Presenter: Norman Augustine and Neal Lane
Scientific and technological advances are fundamental to the prosperity, health, and security of America. Innovation and rapid application of new technologies emerge from investments in research and development (R&D), and rely on cooperation among universities, federal and state governments, and industry. Unfortunately, America’s total investment in R&D as a fraction of its Gross Domestic Product (GDP) has remained stagnant at 2.4–2.7% for nearly half a century. Meanwhile, other nations have accelerated their R&D investments. Because of America’s tepid response to rising competition from abroad, the United States has fallen to tenth place among leading nations in R&D investment as a fraction of GDP. This rapid drop in R&D global ranking reflects government policy-makers, corporate boards, and CEOs focusing on near-term issues at the expense of longer-term, potentially existential issues. This does not bode well for the future of our country in a world where others, particularly China, are committed to, and investing in, long-term strategies for success. Improving America’s global competitiveness will require a stronger partnership and a greater focus on long-term planning in scientific and engineering research. The authors of the new report, “The Perils of Complacency: America at a Tipping Point in Science and Engineering,” describe actions necessary to reverse this steady decline in U.S technological leadership.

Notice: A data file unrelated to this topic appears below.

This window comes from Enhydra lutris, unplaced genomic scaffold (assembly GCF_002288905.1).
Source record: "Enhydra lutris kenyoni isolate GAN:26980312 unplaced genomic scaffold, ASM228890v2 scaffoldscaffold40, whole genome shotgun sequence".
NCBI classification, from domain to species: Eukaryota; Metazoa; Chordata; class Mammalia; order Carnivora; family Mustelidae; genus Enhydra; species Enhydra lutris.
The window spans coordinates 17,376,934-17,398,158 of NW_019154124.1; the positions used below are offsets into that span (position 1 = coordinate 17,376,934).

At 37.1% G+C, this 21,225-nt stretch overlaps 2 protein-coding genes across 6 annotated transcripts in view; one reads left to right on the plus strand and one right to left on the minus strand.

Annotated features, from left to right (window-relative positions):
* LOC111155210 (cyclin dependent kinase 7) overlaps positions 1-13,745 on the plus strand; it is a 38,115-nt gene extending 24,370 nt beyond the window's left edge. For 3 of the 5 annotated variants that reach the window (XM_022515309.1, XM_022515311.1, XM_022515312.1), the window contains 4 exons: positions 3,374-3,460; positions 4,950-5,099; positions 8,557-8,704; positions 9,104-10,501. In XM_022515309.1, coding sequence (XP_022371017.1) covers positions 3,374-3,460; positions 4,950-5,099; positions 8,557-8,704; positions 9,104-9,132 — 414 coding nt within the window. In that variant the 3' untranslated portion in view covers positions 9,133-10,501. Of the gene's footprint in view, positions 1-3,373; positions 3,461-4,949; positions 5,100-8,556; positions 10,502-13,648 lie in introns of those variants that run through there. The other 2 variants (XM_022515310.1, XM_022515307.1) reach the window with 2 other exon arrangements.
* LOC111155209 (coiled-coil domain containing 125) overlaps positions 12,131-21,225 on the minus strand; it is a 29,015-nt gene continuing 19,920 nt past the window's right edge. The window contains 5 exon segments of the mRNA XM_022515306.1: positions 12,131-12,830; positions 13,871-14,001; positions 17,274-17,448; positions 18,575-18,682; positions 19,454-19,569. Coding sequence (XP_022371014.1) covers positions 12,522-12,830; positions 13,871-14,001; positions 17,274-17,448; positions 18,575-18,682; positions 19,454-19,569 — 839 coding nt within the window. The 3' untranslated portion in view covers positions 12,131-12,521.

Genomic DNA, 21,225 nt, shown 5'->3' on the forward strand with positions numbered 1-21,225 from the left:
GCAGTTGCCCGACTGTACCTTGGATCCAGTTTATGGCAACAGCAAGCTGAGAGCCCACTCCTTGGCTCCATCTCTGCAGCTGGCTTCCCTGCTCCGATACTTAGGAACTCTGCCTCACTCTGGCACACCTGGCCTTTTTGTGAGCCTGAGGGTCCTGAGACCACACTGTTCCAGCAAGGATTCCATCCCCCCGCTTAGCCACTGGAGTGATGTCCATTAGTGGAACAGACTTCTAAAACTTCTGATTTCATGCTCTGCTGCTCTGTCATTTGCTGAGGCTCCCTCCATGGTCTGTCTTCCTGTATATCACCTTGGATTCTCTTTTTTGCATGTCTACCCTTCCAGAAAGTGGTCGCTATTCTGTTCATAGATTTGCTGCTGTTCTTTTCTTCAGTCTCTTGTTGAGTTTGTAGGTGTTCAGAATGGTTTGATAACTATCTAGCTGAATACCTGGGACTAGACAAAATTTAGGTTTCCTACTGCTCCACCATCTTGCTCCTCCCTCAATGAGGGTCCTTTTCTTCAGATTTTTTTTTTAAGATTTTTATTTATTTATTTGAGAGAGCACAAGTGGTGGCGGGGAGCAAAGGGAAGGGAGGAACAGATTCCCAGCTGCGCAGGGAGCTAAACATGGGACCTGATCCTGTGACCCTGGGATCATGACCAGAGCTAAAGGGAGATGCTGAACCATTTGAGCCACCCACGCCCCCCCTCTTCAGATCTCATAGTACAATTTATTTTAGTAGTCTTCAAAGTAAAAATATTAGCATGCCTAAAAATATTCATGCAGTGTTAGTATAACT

About The Presenter
Norman Augustine, an IEEE Life Fellow, is retired Lockheed Martin Corp. Chairman and CEO. He also served as Under Secretary of the Army, United States Human Space Flight Plans Review Committee chairman, American Red Cross chairman, co-author of Rising Above the Gathering Storm, and numerous other roles.
Neal Lane is Senior Fellow in S&T Policy at the Baker Institute for Public Policy, and Professor Emeritus of Physics and Astronomy at Rice Univ. Earlier, he served as University of Colorado at Colorado Springs chancellor, Rice University provost, NSF Director, and Science Advisor to the President and OSTP Director.